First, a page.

Entering the Virtual World Environment
I entered the Communications field, first and foremost, because I enjoy writing. And as a writer, I am used to spending hours in solitude staring at a blank screen and a stuttering cursor, waiting for me to deliver words to the page.
I am, however, not a solitary person. I am talkative, open and friendly (or at least I try to be!), which makes a writing lifestyle challenging at times.
I, like most people, need people and communication in my life. I enjoy talking with friends, family and colleagues about politics, sports, weather…and the latest Tom Cruise and Katie Holmes scandal. And I value the lasting personal and professional relationships that come as a result.
At my last job, I was flanked by rows of cubicles and surrounded by dozens of people every single moment of every single day. At any given moment, I could hang over a cubicle wall and strike up a conversation with someone about just about anything, whether or not Vince Vaughn and Jennifer Anniston were going to get married anytime soon, for example.
When I was considering joining the v-Fluence team, a predominantly virtual firm with no cubicles or dedicated office space, I thought about those conversations I had my previous job and knew that this environment would be different. Potentially working for a virtual company with employees in several cities across the globe, I would spend my physical time alone in my apartment (or whatever space I chose). Though I would be in constant contact with my team members through e-mail, IM and phone calls, there would be no cubicle walls to hang over.
I took the virtual company’s work environment into careful consideration when I was making my decision. Could I survive staring at a blank screen and blinking cursor all day? Could my co-workers and I have a meaningful conversation about the Floyd Landis scandal over e-mail and IM?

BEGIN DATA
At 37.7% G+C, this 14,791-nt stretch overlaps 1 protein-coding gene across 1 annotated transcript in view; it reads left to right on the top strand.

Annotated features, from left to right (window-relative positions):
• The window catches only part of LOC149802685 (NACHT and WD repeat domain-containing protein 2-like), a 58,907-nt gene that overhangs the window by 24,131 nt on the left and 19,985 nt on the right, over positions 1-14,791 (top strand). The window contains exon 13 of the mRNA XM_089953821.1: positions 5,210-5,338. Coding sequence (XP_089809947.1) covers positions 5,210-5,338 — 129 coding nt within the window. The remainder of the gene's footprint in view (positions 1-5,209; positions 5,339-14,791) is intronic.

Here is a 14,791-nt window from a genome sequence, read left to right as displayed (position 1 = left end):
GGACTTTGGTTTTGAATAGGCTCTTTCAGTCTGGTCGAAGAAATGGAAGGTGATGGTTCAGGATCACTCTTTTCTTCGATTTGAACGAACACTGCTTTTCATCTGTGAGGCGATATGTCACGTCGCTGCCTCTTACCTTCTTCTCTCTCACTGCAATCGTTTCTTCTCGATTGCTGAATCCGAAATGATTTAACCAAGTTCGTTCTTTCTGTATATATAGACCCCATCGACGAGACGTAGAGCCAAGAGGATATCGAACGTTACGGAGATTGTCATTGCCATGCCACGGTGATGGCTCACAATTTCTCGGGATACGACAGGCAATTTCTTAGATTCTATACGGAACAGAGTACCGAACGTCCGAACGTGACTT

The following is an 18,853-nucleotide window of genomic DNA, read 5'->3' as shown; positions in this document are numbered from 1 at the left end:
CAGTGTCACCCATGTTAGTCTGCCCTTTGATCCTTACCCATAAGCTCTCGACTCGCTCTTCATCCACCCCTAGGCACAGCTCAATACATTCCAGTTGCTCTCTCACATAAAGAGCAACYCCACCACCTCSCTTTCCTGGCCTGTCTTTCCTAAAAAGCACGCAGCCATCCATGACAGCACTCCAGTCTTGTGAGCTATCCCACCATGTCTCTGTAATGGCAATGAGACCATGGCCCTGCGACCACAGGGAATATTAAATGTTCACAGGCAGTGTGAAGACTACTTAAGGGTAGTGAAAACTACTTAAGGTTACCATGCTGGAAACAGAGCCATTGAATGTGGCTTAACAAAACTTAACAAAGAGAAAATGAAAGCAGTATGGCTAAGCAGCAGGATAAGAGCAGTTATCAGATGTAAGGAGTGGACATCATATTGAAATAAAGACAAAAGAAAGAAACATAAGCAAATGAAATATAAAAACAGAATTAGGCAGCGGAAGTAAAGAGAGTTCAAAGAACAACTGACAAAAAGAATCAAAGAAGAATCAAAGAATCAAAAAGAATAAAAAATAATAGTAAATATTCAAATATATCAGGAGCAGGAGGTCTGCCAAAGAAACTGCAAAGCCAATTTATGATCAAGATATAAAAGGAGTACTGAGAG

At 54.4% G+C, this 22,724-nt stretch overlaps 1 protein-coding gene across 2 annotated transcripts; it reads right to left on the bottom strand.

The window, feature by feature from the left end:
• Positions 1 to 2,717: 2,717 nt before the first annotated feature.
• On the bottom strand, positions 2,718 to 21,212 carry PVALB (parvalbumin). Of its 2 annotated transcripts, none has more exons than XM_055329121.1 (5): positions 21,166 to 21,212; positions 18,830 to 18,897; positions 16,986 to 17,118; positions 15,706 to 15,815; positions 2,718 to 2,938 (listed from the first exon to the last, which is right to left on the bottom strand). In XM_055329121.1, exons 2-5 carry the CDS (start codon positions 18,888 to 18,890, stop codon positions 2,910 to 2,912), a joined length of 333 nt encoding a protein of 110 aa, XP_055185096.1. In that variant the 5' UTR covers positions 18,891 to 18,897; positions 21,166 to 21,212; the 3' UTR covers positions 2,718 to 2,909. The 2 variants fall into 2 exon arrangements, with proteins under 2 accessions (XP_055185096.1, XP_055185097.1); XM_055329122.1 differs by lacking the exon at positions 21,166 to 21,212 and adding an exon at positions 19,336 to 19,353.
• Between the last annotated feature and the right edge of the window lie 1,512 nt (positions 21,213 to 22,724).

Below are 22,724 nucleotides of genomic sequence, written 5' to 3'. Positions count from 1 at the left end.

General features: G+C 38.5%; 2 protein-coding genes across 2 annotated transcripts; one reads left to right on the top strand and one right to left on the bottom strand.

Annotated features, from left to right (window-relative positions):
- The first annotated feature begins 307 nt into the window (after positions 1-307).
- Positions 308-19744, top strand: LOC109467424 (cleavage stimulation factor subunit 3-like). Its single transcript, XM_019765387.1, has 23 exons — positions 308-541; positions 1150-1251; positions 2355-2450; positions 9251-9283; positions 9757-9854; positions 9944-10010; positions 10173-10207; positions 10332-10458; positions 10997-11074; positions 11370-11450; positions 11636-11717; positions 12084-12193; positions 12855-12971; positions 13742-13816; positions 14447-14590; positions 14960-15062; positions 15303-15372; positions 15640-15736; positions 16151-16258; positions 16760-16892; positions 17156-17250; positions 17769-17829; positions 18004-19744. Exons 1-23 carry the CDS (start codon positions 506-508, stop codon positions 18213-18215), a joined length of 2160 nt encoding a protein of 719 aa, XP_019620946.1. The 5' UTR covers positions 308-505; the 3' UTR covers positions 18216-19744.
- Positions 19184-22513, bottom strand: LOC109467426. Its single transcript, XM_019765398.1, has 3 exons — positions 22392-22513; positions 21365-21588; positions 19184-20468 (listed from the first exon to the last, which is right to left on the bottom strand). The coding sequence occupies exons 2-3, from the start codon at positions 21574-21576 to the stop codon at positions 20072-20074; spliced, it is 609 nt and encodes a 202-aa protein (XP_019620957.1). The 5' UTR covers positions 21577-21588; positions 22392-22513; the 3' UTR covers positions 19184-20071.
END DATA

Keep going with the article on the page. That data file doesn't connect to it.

I took a chance and accepted the position and immediately found that working for a virtual company was and is very different from what I was accustomed to. Each person on the v-Fluence team is what I call a super-communicator, which is essential for this type of environment. We have to work hard to stay on the same page every single day because we can’t see if someone is having a bad day or if he or she is overwhelmed with work. It is up to every individual to create a connection so that our working and personal relationships can grow in a way that adds value to the company and the work we do. And I have grown to love and appreciate this part of the job, and the virtual business model’s uniqueness, quickly.
In the end, I have realized that a good, successful working environment for any company does not depend on its use of cubicles, offices or otherwise. It comes down to the people and the connections they forge, no matter how far away they may be. If your company has a culture of openness and communication, and the team members work hard to maintain that culture every day, working in a virtual company is no different than working in a bricks-and-mortar one.
Except the cubicle walls are a little more spread out.